What is your working title of your book (or story)?
The working title was Blackbirds; the final title is In the Shadow of Blackbirds.
What is the one-sentence synopsis of your book?
In 1918 San Diego, sixteen-year-old Mary Shelley Black must face a world war, the deadly Spanish influenza, and the ghost of her first love.
Where did the idea for the book come from?
It took nearly three decades, a couple manuscript attempts, and a conversation with my agent, Barbara Poelle, before the plot of In the Shadow of Blackbirds fell into place, but that show about those phony fairy photos and the widespread grief during the WWI time period is where everything first began.
What genre does your book fall under?
It's a YA historical, paranormal, apocalyptic, romantic, coming-of-age mystery/horror story. Is that a genre yet?
Which actors would you choose to play your characters in a movie rendition?
I don't have any suggestions for the love interest, Stephen Embers (a young, dark-haired, budding photographer who enlists for war when he's seventeen), or his older brother, Julius (a troublemaking fellow who claims to photograph the spirits of his customers' loved ones). For Mary Shelley's aunt Eva, I sort of imagine a cross between Michelle Williams and the teacher Miss Wilder from the old Little House on the Prairie TV series.
|Michelle Williams +|
|Eliza Jane Wilder (Lucy Lee Flippin) =|
|Jude Law +|
|Michael Fassbender =|
Mr. Aloysius Darning
I’m represented by Barbara Poelle of the Irene Goodman Literary Agency, and In the Shadow of Blackbirds will be published by Amulet Books/ABRAMS. My editor there is Maggie Lehrman.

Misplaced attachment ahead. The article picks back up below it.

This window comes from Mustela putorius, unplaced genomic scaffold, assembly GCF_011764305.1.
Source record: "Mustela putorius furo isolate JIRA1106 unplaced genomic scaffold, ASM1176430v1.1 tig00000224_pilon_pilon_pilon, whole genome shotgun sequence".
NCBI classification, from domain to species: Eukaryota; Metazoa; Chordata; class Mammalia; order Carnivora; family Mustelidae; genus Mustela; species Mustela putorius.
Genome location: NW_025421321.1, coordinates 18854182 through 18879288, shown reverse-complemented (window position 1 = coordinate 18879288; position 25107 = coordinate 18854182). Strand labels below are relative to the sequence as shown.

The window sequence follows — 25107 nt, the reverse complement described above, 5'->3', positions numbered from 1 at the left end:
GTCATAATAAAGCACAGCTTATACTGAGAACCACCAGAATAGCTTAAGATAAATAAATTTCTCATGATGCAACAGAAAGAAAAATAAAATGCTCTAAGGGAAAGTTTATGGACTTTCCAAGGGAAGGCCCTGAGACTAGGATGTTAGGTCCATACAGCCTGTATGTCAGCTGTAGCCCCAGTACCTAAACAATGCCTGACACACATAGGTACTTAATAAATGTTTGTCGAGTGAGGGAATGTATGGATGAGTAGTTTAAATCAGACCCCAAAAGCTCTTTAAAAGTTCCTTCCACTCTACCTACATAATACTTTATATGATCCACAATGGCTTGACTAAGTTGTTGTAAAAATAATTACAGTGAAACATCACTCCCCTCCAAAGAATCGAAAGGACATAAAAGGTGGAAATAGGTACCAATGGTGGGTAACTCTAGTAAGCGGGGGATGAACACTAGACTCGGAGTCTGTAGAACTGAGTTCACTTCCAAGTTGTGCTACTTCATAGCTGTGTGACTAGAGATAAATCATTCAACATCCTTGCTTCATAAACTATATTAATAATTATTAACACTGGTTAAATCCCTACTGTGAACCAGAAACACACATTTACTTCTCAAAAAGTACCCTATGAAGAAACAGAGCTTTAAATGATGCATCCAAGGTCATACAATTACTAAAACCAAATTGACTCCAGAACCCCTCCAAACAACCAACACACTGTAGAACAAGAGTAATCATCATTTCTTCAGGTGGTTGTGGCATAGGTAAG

How long did it take you to write the first draft of your manuscript?
About six to seven months. However, I had thoroughly researched the time period for other potential book plots before I even started writing this novel.
What other books would you compare this story to within your genre?
After I finished writing In the Shadow of Blackbirds, I discovered Adele Griffin and Lisa Brown's Picture the Dead, a YA novel that deals with the spirit photography craze during the Civil War (mine deals with the WWI version of the craze). Other books with themes in common with In the Shadow of Blackbirds include Markus Zusak's The Book Thief, Libba Bray's The Diviners, Teri Brown's upcoming Born of Illusion, and even Ray Bradbury's Fahrenheit 451.
Who or what inspired you to write this book?
The more I researched 1918 America, the more similarities I found with our modern, post-9/11 world. It's often hard reassuring my own kids that we're living in a country that's safe and good, and I really feel for today's youth, who are subjected to images of terrorism, random acts of violence, and fear all the time. One of my driving forces for writing this book was to show teens that young people have been surviving and overcoming the world's darkest moments throughout the ages.
What else about your book might pique the reader’s interest?
The book contains actual photographs from the time period—images that are both haunting and mesmerizing.
I included the pictures for three reasons: (1) Photography plays an enormous role in this plot. (2) The history of 1918 (the fear and paranoia from the war, the lethal flu pandemic, and the desperate search for spirits through séances and photographs) is so surreal and stranger-than-fiction that I felt the need to prove that I wasn't making up those particular details. (3) I want to invite readers to step completely inside this dark and incredibly fascinating era.
_________________________________________For a future Next Big Thing post, I'm tagging Sharon Biggs Waller, a fellow member of Corsets, Cutlasses, & Candlesticks and the author of A Mad, Wicked Folly.